33. Anybody who has not experienced a miscarriage can almost do so through your eloquent writing.
    You do not mention how your husband dealt with the miscarriage. I hope that he gave you great comfort at the time
    I hug you from afar.

  34. Tzvi Haber: Thank you for explanation. The only answer I have heard so far from frum Jewish people was, “So that noone would know that you miscarried”. That makes it seem, a miscarried woman is a loser who can’t carry on pregnancy, which I think is not fair and not correct.

  35. The Birth Whisperer

    While on the topic of husbands, one part I found so difficult is that when I had the miscarriage – the person I wanted to be held by and hugged the most – my husband – wasn’t allowed to hug me because of my status as a niddah.

  36. J – i don’t remember much other than he was definitely solicitous and helpful with the other kids. my personal misery was so deep that i was mostly unaware of what was going on around me.

    BW – i totally empathize. just wish there would have been a way to suspend the laws of niddah for that important hug. a husbands arms around us at a sad time in our life is worth more than anything.

  37. Hadassah: I was browsing around a blog looking at blog tips, and then I saw a link to a post that struck my attention, it was: Dad deal with miscarriage too. I thought you might be interested. It talks about a fathers perspective and the different emotions a man goes through.

  38. Thank you for your courage. I agree that, as with any loss, an integral part of coming to terms with your loss and beginning to heal is feeling safe to talk about it. Hopefully, your example will help other women who may unfortunately find themselves in a similar situation, lo aleinu…


  39. My wife in her very first pregnancy had a very late term fetus death (severely malformed fetus, which would have had a very difficult and painful life, had she lived) something like in the 5th month. This was many years ago. I do recall the guttural pain I felt, but it wasn’t for the loss of the baby, rather for my dear wife. I recall her collapsing on me in the elevator coming down from the Ultrasound and being utterly speechless. This was compounded by the need to now “birth” this dead child. I think my personal feeling was simply emptiness, but my wife to this day (16 years and 8 kids later, with a few early miscarriages thrown in) resents the fact that I was able to simply move on with my life, as we all must do eventually.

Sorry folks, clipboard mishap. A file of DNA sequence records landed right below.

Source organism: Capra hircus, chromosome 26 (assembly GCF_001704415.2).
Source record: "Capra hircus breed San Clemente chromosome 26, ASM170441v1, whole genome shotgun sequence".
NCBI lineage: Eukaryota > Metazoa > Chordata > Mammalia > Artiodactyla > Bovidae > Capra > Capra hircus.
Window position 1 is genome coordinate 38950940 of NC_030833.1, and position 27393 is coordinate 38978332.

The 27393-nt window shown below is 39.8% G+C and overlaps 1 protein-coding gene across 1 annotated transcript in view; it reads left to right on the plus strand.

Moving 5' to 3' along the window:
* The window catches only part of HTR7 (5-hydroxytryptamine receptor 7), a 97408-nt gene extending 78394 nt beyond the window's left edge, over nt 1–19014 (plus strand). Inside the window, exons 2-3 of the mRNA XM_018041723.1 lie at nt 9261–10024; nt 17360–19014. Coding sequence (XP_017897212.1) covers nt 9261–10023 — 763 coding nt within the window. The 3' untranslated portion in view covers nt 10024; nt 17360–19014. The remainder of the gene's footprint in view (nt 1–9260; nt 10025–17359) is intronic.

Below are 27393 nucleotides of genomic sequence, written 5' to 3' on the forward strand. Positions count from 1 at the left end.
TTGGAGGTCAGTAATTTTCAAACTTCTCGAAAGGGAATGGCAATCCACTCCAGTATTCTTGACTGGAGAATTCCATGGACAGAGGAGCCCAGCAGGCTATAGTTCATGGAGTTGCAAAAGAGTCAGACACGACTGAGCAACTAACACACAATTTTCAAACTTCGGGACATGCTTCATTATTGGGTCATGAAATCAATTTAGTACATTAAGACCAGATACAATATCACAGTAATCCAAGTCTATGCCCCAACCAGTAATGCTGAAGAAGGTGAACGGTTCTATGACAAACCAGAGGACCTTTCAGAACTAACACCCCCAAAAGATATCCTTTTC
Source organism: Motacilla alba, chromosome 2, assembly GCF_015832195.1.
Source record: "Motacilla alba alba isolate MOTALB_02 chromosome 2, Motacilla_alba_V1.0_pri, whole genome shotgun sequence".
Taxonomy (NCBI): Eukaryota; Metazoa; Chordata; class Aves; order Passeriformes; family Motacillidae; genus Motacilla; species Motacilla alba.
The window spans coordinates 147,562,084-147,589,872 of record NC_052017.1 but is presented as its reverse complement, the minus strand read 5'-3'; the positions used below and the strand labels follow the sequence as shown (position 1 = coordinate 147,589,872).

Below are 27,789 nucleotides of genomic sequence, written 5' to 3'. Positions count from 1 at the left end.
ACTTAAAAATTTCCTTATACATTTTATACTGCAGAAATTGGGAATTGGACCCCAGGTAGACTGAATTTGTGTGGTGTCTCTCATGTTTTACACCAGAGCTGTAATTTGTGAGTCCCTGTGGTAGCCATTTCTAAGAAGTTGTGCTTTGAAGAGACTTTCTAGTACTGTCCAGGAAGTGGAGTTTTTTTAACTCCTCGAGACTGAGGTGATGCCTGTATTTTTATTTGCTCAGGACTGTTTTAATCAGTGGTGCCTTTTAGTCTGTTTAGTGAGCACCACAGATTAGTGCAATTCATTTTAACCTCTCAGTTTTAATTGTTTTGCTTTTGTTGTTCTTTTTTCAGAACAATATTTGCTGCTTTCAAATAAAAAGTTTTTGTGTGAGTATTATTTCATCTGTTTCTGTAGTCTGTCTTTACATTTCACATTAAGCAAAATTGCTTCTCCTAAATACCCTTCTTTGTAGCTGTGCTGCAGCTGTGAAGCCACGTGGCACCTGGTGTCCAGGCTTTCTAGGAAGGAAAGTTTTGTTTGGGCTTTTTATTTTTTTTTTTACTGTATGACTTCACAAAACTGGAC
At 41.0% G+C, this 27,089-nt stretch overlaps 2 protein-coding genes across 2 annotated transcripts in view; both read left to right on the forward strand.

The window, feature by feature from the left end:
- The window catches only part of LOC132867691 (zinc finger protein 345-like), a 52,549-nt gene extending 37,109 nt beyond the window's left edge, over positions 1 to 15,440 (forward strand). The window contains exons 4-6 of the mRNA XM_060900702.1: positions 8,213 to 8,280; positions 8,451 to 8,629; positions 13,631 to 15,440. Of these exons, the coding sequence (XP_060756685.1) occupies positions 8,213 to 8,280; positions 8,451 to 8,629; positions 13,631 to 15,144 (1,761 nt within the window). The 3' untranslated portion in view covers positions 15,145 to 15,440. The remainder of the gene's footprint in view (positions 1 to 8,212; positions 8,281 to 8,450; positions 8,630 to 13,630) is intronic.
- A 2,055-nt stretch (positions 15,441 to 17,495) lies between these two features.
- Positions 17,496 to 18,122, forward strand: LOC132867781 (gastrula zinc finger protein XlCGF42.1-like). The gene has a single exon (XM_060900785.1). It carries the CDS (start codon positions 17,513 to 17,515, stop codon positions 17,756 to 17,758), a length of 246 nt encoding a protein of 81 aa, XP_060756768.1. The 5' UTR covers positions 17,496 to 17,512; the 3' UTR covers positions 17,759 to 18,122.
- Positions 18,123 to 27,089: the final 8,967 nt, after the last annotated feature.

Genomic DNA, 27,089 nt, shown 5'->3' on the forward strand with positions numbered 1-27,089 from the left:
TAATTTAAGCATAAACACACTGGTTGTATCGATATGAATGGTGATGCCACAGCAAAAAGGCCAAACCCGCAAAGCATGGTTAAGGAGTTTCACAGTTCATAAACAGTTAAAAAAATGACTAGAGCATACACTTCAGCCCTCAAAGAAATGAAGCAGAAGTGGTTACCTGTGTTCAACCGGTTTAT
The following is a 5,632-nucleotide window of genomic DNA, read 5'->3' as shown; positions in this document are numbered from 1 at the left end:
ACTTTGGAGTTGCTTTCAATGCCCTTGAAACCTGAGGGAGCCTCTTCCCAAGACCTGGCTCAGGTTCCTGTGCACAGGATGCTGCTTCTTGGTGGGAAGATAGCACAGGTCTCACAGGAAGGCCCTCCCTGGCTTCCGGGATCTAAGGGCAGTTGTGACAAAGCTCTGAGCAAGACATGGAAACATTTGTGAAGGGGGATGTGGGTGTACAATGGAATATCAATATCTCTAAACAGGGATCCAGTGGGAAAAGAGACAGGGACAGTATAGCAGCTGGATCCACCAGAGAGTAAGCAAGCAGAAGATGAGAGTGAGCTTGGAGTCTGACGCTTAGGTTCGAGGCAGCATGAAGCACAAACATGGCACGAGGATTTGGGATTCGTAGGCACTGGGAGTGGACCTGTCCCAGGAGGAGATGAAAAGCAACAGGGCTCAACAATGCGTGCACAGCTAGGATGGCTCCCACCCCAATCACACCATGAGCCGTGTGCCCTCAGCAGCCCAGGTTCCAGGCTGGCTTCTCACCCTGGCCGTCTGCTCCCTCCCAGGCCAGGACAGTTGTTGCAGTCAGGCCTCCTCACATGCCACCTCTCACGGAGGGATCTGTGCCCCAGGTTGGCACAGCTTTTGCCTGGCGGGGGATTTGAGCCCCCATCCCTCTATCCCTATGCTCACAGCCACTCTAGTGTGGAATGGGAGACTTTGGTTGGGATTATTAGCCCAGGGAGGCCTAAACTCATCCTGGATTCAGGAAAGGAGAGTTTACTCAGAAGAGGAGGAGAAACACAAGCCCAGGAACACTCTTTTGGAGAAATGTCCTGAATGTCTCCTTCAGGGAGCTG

I don’t think it’s expected or even possible to feel “joy” at such an event.
    A Rebbe of mine once pointed out – Chazal say we must bless Hashem in the sad events as we do in the happy ones. BUT – we don’t say “Hatov VHameitiv” on sad events, because we are incapable of seeing/feeling the good in them, so we must say “Dayan HaEmes” – this is truth, but not good. Anyone who feels “joy” is simply deluding him/herself. Only in the future – when we can fully “see” Hashem’s true ways – will we be able to say “Hatov VHameitiv” on sad events.

  40. Amazing writing. Heartfelt sympathies for your losses, those who have suffered and will always suffer from having lost an unborn child. What a gentle forum for this very personal topic and a way to understand what and how horrible it must be to have this happen.

  41. Chayim- Your post really spoke to me. Being able to accept such tragedies as “truth” is incredibly profound.

  42. hadassah:

    a powerful, well written and courageous post.

    tzvi haber:

    i find this to be a rather selective application of the imperative to be “tzanua.” could you also please clarify the diamond comment.